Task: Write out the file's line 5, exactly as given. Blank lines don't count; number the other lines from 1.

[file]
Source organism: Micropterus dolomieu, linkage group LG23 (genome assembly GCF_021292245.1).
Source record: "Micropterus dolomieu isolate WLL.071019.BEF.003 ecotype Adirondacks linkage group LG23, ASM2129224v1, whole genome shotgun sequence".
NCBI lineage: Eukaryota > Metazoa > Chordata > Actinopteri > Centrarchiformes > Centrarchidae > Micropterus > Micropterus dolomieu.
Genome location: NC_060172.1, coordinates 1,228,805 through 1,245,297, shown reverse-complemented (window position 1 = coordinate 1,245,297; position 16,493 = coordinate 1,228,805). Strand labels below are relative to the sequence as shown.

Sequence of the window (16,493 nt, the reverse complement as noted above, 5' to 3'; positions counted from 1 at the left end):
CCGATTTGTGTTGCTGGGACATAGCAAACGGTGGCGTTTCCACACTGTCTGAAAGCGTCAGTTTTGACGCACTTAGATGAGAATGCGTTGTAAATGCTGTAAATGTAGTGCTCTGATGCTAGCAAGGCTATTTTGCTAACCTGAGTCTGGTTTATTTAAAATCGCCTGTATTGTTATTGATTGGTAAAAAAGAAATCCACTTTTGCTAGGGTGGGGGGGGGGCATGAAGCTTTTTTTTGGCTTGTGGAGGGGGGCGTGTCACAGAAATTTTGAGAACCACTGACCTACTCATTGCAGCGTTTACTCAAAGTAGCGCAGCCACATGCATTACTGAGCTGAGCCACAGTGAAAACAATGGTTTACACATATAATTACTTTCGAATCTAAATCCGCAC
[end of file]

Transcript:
Sequence of the window (16,493 nt, the reverse complement as noted above, 5' to 3'; positions counted from 1 at the left end):